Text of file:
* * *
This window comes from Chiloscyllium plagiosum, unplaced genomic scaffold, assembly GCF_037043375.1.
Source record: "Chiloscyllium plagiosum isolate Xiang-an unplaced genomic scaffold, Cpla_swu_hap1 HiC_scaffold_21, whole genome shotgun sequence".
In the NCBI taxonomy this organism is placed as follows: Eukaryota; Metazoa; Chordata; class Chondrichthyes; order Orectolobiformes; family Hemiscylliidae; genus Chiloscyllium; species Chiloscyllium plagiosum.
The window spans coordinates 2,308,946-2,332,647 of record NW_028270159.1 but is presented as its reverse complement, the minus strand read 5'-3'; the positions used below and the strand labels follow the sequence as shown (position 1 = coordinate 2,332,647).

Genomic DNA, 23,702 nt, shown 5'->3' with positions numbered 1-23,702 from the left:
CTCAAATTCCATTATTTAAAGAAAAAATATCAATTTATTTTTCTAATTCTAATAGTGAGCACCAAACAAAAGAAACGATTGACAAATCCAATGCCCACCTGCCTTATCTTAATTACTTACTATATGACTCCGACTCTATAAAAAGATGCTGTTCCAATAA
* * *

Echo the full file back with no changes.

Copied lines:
This window comes from Chiloscyllium plagiosum, unplaced genomic scaffold, assembly GCF_037043375.1.
Source record: "Chiloscyllium plagiosum isolate Xiang-an unplaced genomic scaffold, Cpla_swu_hap1 HiC_scaffold_21, whole genome shotgun sequence".
In the NCBI taxonomy this organism is placed as follows: Eukaryota; Metazoa; Chordata; class Chondrichthyes; order Orectolobiformes; family Hemiscylliidae; genus Chiloscyllium; species Chiloscyllium plagiosum.
The window spans coordinates 2,308,946-2,332,647 of record NW_028270159.1 but is presented as its reverse complement, the minus strand read 5'-3'; the positions used below and the strand labels follow the sequence as shown (position 1 = coordinate 2,332,647).

Genomic DNA, 23,702 nt, shown 5'->3' with positions numbered 1-23,702 from the left:
CTCAAATTCCATTATTTAAAGAAAAAATATCAATTTATTTTTCTAATTCTAATAGTGAGCACCAAACAAAAGAAACGATTGACAAATCCAATGCCCACCTGCCTTATCTTAATTACTTACTATATGACTCCGACTCTATAAAAAGATGCTGTTCCAATAA